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Foot in Mouth Disease

By Howard Kurtz
Washington Post Staff Writer
Wednesday, May 13, 2009 10:12 AM

I'm going to skip over the day's big winner, Carrie Prejean -- hey, all three cable nets carried the presser in which she got to keep her beauty pageant crown -- to focus on one of the week's losers.

I can't quite figure out Michael Steele. He's obviously a sharp guy, and one of his strengths, when he ran for Republican chairman -- aside from bringing a largely white party into the Obama era -- was his ease in media forums. He was a hip guy, not some stiff party apparatchik.

Instead, he has displayed an unerring ability to talk his way into trouble.

Of course, I might have gotten a clue in 2006 when Steele, at a background lunch with reporters, said that being a Republican was like wearing a scarlet R, that the Iraq war "didn't work" and that Katrina was "a monumental failure of government." Steele was just being honest, but it didn't help his Senate campaign in Maryland when he was outed after a Dana Milbank column quoting his anonymous remarks.

You would think the guy who ripped Rush Limbaugh on CNN, then groveled to apologize, would have learned to watch his tongue around microphones. But that doesn't seem to be the case.

Steele's latest gem, which I mentioned yesterday, came when he was filling in on Bill Bennett's radio show. He had this to say about Mitt Romney's candidacy: "It was the base that rejected Mitt because of his switch on pro-life, from pro-choice to pro-life. It was the base that rejected Mitt because it had issues with Mormonism."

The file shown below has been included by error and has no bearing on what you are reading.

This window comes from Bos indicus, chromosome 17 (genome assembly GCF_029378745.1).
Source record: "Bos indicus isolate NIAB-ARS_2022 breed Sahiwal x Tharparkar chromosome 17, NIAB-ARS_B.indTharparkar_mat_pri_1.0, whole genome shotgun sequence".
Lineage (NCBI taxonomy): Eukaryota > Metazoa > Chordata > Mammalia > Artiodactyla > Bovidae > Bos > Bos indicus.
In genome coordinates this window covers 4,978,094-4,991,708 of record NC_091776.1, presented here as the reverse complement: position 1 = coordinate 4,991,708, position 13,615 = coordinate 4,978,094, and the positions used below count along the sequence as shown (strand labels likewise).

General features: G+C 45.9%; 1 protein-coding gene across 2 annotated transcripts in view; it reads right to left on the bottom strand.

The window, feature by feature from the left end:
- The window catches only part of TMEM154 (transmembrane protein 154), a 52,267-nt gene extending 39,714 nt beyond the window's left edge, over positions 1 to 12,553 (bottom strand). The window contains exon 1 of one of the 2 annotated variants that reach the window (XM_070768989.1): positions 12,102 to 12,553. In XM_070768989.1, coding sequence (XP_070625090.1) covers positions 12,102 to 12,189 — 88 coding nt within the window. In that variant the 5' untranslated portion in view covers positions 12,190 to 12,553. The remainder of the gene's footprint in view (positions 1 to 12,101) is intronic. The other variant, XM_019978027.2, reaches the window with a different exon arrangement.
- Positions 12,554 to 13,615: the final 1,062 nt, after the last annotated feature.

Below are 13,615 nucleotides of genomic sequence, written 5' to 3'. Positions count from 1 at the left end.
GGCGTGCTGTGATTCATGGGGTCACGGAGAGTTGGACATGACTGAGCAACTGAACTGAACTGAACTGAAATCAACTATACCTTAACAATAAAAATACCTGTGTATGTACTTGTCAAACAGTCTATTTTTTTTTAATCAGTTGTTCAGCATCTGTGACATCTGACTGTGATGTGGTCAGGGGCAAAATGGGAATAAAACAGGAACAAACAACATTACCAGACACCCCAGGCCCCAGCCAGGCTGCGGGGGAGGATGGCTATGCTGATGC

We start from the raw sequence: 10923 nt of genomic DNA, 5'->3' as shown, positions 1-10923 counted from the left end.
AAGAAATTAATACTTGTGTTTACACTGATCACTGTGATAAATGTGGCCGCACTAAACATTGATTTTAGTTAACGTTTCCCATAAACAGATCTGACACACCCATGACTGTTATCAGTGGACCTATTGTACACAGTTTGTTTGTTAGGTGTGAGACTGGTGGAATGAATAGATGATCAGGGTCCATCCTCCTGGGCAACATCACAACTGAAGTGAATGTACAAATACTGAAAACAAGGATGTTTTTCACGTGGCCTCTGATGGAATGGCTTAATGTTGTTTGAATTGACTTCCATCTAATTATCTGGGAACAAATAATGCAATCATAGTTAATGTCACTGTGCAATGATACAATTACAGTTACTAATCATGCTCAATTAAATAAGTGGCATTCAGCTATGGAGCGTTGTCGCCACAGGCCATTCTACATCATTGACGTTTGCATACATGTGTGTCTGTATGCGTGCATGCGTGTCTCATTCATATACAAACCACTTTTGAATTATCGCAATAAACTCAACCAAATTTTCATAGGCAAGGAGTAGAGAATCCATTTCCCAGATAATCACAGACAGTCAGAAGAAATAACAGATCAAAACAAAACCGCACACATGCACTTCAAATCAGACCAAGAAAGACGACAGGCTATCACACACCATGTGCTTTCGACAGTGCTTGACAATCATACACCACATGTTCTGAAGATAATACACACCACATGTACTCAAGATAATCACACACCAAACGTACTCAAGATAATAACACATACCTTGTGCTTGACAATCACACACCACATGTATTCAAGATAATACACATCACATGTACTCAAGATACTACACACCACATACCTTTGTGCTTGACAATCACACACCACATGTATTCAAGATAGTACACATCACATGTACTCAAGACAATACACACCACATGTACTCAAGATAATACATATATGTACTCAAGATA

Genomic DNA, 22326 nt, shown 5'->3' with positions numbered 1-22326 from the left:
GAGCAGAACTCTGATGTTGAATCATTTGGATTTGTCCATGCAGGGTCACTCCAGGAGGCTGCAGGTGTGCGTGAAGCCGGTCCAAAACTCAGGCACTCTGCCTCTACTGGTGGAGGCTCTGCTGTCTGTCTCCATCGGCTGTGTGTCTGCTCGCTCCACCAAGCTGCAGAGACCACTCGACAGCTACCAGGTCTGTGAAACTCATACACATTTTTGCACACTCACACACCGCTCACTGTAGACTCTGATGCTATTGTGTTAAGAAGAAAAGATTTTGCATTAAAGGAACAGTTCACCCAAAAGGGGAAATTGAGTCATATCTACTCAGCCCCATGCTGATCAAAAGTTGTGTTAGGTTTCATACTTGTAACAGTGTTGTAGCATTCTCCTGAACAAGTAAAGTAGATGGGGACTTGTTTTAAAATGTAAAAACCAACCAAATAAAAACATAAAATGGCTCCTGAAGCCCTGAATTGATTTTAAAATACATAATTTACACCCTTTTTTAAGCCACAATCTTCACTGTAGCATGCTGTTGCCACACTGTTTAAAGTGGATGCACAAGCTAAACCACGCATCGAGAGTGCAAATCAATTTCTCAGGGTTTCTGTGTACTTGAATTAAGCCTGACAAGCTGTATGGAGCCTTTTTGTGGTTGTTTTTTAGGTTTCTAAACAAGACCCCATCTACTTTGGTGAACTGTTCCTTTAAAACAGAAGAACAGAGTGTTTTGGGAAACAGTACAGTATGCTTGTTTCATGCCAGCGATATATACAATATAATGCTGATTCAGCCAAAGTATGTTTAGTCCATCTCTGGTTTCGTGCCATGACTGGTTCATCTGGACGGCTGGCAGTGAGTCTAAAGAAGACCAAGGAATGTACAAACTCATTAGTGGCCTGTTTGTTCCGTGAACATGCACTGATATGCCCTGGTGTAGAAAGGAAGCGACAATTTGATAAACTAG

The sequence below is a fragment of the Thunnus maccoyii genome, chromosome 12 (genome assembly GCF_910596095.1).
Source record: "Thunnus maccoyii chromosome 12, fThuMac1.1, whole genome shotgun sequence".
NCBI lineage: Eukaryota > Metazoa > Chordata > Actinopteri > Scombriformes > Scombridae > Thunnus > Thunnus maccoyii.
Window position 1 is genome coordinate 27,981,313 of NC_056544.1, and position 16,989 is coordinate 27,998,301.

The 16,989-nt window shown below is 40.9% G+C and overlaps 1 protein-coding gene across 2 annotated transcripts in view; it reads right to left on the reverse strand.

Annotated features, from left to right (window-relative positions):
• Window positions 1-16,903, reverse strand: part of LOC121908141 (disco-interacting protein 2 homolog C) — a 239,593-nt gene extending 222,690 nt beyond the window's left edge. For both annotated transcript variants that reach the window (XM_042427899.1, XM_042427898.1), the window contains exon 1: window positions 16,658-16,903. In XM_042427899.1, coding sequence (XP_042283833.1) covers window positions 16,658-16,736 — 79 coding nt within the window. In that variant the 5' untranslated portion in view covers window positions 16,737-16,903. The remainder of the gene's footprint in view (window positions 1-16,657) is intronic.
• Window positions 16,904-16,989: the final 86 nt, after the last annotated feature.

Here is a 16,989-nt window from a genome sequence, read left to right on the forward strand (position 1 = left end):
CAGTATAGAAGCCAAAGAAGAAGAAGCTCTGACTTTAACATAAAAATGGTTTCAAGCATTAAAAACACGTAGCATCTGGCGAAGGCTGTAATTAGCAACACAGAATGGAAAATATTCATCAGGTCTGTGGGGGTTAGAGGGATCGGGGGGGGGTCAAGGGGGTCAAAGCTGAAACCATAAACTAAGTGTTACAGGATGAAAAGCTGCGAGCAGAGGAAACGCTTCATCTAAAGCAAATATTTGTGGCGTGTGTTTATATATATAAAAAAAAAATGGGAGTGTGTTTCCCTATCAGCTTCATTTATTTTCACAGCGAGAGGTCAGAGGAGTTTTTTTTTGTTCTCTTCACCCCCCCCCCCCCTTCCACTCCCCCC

Even if that's true, should the party chairman be touting religious prejudice by GOP primary voters?

There is something about Bennett's "Morning in America" that seems to lure Steele into blunders, as if he's trying too hard to please the conservative callers. Here are some others compiled by Democratic sources:

On Obama's preference for a Supreme Court nominee who shows empathy: "I don't need some judge sitting up there feeling bad for my opponent because of their life circumstances or their condition. And short changing me and my opportunity to get fair treatment under the law. Crazy nonsense empathetic. I'll give you empathy. Empathize right on your behind. Craziness." (May)

On a caller's comment about the president: "It's just like the L.A. Times said last year or two years ago: He is the magic Negro.": "Yeah he -- [laughing]. You read that too, huh?" (May)

On whether the country is in a recession: "The malls are just as packed on Saturday." (April)